Section 1692g of the FDCPA says collectors must provide notice to consumers within five days of the initial communication regarding the debt, stating the amount of the debt, the name of the current creditor, and explaining the consumer’s right to dispute the debt and to obtain verification. You might assume that a collector can comply with that section by simply copying the language from the statute into their initial notice to consumers. Simple enough to include this language and move on, right? Not exactly.
Although collectors are not required to quote from the text of section 1692g verbatim, that is probably a good first step. Even if the letter tracks the language of the statute word for word, however, a collector may still draw an “overshadowing” claim if he says something, or does something, during the thirty-day validation period that may confuse the consumer about their section 1692g rights. To avoid overshadowing claims, collectors must assess not only the wording, typeface and layout of their initial letters, but also all of their consumer interactions during the 30-day validation period.
It is not always easy to predict the language or conduct that might give rise to an overshadowing claim. The First Circuit recently observed: “Overshadowing is rarely a black-or-white proposition: there are many shades of gray. It is impossible to catalogue the manifold ways, some subtle and some not, in which a debt collector may attempt to circumnavigate section 1692g.” Pollard v. Law Office of Mandy L. Spaulding, 766 F.3d 98, 106 (1st Cir. 2014) (citation omitted).
The section 1692g requirements
To answer the question “what is overshadowing?” we look first to what Congress said the validation notice must contain. Section 1692g requires that within five days of the “initial communication with a consumer in connection with the collection of any debt” a collector must send the consumer a written notice containing, inter alia, the amount of the debt, and the name of the creditor to whom the debt is owed. See 15 U.S.C. § 1692g(a)(1), (2). The notice must contain “a statement that unless the consumer, within thirty days after receipt of the notice, disputes the validity of the debt, or any portion thereof, the debt will be assumed to be valid by the debt collector; . . .”. Id. § 1692g(a)(3). In addition, the notice must include “a statement that if the consumer notifies the debt collector in writing within the thirty-day period that the debt, or any portion thereof, is disputed, the debt collector will obtain verification of the debt or a copy of a judgment against the consumer and a copy of such verification or judgment will be mailed to the consumer by the debt collector; . . .” Id. § 1692g(a)(4). Finally, the notice must contain “a statement that, upon the consumer's written request within the thirty-day period, the debt collector will provide the consumer with the name and address of the original creditor, if different from the current creditor.” Id. § 1692g(a)(5).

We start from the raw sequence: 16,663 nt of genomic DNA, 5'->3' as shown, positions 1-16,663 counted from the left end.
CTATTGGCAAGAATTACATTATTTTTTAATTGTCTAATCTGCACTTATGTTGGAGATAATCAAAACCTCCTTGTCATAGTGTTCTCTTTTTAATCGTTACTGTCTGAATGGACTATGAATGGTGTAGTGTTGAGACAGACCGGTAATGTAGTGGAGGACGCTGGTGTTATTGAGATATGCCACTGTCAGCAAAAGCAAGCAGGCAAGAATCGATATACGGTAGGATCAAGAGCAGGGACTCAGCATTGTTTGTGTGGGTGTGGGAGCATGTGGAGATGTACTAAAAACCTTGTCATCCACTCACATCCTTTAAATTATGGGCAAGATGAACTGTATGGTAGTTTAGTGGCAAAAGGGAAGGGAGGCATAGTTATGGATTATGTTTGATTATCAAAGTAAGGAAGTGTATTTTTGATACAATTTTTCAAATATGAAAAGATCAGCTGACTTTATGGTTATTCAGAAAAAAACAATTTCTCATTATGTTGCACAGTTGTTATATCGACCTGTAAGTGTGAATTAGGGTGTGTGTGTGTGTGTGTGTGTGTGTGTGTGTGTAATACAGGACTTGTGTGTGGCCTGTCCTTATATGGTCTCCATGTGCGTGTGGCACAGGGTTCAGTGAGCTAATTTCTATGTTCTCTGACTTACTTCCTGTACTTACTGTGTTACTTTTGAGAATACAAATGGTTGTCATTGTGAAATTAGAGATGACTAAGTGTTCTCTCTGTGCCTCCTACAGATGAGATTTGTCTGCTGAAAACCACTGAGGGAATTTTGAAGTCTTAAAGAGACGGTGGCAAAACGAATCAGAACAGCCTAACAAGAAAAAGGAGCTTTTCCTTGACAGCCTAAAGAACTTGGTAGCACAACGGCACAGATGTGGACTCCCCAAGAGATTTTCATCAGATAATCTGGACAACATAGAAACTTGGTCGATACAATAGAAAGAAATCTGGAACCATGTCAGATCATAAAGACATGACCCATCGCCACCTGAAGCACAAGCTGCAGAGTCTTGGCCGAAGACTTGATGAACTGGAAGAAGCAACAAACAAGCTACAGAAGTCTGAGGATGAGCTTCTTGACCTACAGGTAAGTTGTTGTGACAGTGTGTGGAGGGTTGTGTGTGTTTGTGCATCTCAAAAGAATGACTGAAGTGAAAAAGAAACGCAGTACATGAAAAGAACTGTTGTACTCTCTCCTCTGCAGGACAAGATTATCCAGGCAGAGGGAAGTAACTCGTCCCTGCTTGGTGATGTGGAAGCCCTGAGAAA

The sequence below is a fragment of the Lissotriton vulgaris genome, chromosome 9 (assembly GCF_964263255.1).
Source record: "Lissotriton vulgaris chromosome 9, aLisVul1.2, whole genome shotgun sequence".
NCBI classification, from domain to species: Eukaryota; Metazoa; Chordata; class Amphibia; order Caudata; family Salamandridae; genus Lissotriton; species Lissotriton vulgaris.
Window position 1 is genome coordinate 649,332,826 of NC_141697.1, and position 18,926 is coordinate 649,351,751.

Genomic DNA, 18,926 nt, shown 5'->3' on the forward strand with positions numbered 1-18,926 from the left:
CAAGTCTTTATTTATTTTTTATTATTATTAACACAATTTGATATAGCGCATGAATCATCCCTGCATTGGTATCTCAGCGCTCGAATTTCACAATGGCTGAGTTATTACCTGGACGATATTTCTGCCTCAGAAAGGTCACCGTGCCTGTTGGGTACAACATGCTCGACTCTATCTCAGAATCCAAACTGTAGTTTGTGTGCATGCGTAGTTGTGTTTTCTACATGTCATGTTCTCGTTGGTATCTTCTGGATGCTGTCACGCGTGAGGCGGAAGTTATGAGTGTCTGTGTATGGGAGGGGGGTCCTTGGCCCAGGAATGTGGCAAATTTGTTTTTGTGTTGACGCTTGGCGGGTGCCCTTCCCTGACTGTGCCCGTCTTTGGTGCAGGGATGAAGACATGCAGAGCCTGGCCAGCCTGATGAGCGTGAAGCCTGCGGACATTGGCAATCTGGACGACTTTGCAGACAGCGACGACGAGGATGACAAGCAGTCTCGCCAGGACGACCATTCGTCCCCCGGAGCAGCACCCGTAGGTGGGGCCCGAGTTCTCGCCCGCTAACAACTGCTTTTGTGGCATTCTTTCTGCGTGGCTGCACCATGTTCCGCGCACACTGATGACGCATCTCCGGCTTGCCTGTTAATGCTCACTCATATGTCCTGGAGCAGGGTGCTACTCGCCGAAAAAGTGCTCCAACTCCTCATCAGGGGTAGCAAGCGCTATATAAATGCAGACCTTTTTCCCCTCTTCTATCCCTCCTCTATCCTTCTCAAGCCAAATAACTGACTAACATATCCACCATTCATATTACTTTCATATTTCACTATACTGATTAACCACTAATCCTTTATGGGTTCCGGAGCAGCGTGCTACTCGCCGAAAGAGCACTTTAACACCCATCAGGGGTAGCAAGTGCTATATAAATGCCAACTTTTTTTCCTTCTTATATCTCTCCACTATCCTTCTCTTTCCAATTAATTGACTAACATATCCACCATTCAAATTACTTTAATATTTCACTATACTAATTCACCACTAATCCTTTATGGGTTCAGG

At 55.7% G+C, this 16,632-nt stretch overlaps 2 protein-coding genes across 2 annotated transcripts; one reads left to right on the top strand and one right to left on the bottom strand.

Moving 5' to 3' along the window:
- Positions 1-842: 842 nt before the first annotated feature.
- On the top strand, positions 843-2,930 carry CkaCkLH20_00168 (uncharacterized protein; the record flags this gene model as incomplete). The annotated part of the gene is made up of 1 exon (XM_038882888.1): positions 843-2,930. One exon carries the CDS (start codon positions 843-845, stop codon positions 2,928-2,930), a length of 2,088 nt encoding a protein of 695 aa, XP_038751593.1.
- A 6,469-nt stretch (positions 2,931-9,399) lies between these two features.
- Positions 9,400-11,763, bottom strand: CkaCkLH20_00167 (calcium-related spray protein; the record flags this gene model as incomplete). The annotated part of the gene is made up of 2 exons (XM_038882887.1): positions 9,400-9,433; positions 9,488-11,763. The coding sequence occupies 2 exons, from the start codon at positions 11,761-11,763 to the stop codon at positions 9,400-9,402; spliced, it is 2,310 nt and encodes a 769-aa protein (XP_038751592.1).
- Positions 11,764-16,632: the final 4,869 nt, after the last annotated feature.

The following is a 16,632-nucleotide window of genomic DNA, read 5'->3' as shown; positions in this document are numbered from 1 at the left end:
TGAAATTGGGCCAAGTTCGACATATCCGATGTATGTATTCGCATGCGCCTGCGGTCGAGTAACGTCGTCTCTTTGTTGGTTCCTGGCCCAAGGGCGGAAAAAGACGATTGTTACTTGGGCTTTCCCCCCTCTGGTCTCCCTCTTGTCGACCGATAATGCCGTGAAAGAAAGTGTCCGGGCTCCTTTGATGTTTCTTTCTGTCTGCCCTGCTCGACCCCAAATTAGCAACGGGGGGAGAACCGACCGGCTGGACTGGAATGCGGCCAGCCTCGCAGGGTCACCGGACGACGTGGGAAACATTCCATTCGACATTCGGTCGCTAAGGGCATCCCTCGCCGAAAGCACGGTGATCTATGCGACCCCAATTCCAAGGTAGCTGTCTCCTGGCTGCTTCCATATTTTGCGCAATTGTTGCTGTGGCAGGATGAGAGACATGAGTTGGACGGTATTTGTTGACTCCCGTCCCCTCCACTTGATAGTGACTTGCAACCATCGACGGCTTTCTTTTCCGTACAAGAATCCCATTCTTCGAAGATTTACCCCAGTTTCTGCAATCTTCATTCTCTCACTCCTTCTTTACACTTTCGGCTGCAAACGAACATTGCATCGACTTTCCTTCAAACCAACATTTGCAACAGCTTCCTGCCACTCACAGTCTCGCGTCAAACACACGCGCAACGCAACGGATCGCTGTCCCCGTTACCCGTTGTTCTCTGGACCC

The statute gives certain limited protections to a consumer who disputes the debt during the 30-day period. If the consumer verbally disputes the debt, the collector need not respond, but the collector is no longer entitled to assume the debt is valid. Id. at § 1692g(a)(3). If a written dispute is sent by the consumer, the collector must cease further collection efforts until it provides the consumer with verification of the debt, a copy of a judgment, or, if it has been requested, the name and address of the original creditor. Id. at § 1692g(a)(4), (5). The statute also provides: “Any collection activities and communication during the 30-day period may not overshadow or be inconsistent with the disclosure of the consumer's right to dispute the debt or request the name and address of the original creditor.” Id. at § 1692g(b).
Obscuring the validation notice
The consumer must receive notice of his section 1692g rights in a manner that it not confusing. As the First Circuit observed, “confusion can occur in a myriad of ways, such as when a letter visually buries the required validation notice, contains logical inconsistencies, fails to explain an apparent inconsistency, or presents some combination of these (or similar) vices. In the last analysis, a collection letter is confusing if, after reading it, the unsophisticated consumer would be left unsure of her right to dispute the debt and request information concerning the original creditor. The emphasis, then, is on practical effect.” Pollard, 766 F.3d at 104 (citations omitted); see also Swanson v. Southern Oregon Credit Servs, Inc., 869 F.2d 1222, 1225 (9th Cir. 1989) (“The statute is not satisfied merely by inclusion of the required debt validation notice; the notice Congress required must be conveyed effectively to the debtor. It must be large enough to be easily read and sufficiently prominent to be noticed – even by the least sophisticated debtor. Furthermore, to be effective, the notice must not be overshadowed or contradicted by other messages or notices appearing in the initial communication from the collection agency.”) (citations omitted).